I would sit my school books or pencil case on my lap as a deterrent. 

I remember him laughing. I remember feeling so unsafe. I remember not understanding why – what was he trying to communicate, how was I supposed to feel or respond?

Maybe he didn’t really know either? Where had he got the idea? What goal was he trying to achieve? What did his actions reflect of his understanding of sexuality or intimacy or respect for women? 

And then, then you hear the recording of Donald Trump – a 59 year old man (at the time), successful in business, of high social profile, educated, and relationally and sexually experienced. He is clearly heard to say about women, “when you’re a star …you can do anything. You can grab them in the p—y. You can do anything.” 

So, it’s just because you can? It’s just because no one tells you not to? 

Why is HE doing it? Does he think it’s sexy? Has it worked as a pick up measure in the past? Does he think women like it? Does he consider it foreplay? Does it feel like a conquest?

Whatever the motive and whatever the personal justification, he has ultimately given voice to the misguided behaviour of a 13 year old boy – and males of all ages – that ‘because you can’ supersedes all other filters for choosing a behaviour or action. The lack of respect for others (particularly women), the obscene level of narcissism, the depraved distortion of sexual intimacy and honour of another’s sexuality, the right of another to feel safe in their person – free from the expectation that someone might just grope their genitals at any time …all that and more just falls away.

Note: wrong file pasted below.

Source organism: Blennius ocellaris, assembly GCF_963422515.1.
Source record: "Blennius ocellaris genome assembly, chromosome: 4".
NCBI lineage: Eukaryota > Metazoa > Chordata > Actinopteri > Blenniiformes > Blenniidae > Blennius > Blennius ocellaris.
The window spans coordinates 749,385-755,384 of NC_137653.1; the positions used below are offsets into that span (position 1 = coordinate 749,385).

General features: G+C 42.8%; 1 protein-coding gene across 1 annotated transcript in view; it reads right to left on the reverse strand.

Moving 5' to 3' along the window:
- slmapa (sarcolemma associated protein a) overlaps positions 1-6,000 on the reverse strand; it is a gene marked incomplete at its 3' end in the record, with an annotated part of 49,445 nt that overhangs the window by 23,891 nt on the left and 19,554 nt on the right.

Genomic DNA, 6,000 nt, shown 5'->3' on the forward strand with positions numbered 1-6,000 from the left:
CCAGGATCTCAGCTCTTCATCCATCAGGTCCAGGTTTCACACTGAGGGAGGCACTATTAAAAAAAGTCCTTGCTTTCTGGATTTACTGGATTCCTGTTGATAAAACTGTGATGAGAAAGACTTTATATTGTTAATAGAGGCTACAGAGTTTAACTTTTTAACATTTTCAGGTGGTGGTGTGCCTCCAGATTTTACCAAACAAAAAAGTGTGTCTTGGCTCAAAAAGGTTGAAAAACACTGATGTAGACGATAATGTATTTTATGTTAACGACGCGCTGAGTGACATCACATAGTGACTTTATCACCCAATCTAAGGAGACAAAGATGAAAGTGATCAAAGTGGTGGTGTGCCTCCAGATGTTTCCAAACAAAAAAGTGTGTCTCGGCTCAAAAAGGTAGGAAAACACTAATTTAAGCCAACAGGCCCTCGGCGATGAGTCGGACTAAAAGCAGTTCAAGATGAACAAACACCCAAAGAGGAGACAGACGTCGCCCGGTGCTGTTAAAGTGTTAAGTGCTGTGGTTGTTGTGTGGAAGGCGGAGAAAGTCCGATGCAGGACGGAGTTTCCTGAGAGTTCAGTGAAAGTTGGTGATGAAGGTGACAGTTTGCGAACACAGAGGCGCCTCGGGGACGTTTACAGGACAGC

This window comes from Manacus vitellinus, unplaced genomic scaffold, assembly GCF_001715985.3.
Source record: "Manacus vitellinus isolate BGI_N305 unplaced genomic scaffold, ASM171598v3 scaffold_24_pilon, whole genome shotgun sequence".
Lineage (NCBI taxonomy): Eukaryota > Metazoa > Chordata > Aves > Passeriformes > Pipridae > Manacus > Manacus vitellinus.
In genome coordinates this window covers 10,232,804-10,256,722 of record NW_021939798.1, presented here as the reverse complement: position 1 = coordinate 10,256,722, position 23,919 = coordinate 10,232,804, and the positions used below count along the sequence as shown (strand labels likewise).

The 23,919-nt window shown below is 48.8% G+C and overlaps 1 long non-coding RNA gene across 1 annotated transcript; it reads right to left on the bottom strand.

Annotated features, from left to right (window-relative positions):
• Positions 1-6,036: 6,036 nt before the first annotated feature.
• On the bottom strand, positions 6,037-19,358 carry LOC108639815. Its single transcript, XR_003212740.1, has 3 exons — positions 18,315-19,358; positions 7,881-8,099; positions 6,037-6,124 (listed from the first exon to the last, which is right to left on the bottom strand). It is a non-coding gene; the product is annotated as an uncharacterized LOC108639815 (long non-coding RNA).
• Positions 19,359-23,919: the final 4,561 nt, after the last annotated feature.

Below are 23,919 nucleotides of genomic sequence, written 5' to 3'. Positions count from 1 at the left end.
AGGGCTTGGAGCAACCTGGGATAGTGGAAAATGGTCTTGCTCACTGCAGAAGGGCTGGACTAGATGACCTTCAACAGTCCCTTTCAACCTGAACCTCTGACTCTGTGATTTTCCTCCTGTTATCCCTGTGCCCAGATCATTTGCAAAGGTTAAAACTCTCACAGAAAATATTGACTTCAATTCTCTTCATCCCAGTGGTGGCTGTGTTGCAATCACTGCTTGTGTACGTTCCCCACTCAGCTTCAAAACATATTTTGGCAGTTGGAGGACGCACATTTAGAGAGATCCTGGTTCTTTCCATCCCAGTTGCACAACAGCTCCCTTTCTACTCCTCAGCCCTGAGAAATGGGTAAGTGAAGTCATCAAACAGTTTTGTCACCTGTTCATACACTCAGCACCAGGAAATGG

This is the fertile soil that nurtures abuse and entitlement and this man has just put language to it. 

This IS leadership. It is terrible leadership – but it is leadership. It is a person of influence using language of permissiveness and dishonour to shape the culture they are leading. 

This really is not okay. 

Our young men need to hear a different narrative and be called to champion a higher standard. Our women need men who will esteem and protect them – for everything they are – including their sexuality and physicality but extending deeper to their mind, their soul; their hearts. Our countries need leadership that embodies respect for every human and renders unacceptable anything that demeans or diminishes. 

Trump’s profoundly inappropriate attitude and words (including his lame charade of an apology) and the response they’ve received ought to be a wake up call for us all. A call to check our language, check our privilege, and check our leadership.